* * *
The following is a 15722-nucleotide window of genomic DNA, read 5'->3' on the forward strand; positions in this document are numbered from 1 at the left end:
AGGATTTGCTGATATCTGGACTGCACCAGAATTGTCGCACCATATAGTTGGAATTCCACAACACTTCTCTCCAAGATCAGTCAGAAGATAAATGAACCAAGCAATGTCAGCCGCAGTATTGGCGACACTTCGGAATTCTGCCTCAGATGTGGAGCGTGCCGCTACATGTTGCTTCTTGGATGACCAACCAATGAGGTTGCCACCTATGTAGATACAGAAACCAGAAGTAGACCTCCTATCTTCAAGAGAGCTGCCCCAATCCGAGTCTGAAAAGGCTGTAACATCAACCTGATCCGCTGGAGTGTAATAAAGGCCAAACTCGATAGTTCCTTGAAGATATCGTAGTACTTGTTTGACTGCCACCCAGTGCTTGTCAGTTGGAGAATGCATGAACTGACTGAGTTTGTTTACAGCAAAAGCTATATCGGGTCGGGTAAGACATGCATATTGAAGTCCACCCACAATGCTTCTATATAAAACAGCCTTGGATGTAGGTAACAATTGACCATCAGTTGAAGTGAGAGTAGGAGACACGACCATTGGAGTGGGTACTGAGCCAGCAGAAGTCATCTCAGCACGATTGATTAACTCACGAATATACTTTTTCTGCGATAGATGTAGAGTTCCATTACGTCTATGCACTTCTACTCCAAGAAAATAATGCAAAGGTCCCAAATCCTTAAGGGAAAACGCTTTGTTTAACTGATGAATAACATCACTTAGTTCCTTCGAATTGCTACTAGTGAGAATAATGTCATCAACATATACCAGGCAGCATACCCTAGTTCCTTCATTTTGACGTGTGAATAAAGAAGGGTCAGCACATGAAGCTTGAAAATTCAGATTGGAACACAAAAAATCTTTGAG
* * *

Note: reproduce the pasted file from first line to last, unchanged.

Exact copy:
The following is a 15722-nucleotide window of genomic DNA, read 5'->3' on the forward strand; positions in this document are numbered from 1 at the left end:
AGGATTTGCTGATATCTGGACTGCACCAGAATTGTCGCACCATATAGTTGGAATTCCACAACACTTCTCTCCAAGATCAGTCAGAAGATAAATGAACCAAGCAATGTCAGCCGCAGTATTGGCGACACTTCGGAATTCTGCCTCAGATGTGGAGCGTGCCGCTACATGTTGCTTCTTGGATGACCAACCAATGAGGTTGCCACCTATGTAGATACAGAAACCAGAAGTAGACCTCCTATCTTCAAGAGAGCTGCCCCAATCCGAGTCTGAAAAGGCTGTAACATCAACCTGATCCGCTGGAGTGTAATAAAGGCCAAACTCGATAGTTCCTTGAAGATATCGTAGTACTTGTTTGACTGCCACCCAGTGCTTGTCAGTTGGAGAATGCATGAACTGACTGAGTTTGTTTACAGCAAAAGCTATATCGGGTCGGGTAAGACATGCATATTGAAGTCCACCCACAATGCTTCTATATAAAACAGCCTTGGATGTAGGTAACAATTGACCATCAGTTGAAGTGAGAGTAGGAGACACGACCATTGGAGTGGGTACTGAGCCAGCAGAAGTCATCTCAGCACGATTGATTAACTCACGAATATACTTTTTCTGCGATAGATGTAGAGTTCCATTACGTCTATGCACTTCTACTCCAAGAAAATAATGCAAAGGTCCCAAATCCTTAAGGGAAAACGCTTTGTTTAACTGATGAATAACATCACTTAGTTCCTTCGAATTGCTACTAGTGAGAATAATGTCATCAACATATACCAGGCAGCATACCCTAGTTCCTTCATTTTGACGTGTGAATAAAGAAGGGTCAGCACATGAAGCTTGAAAATTCAGATTGGAACACAAAAAATCTTTGAG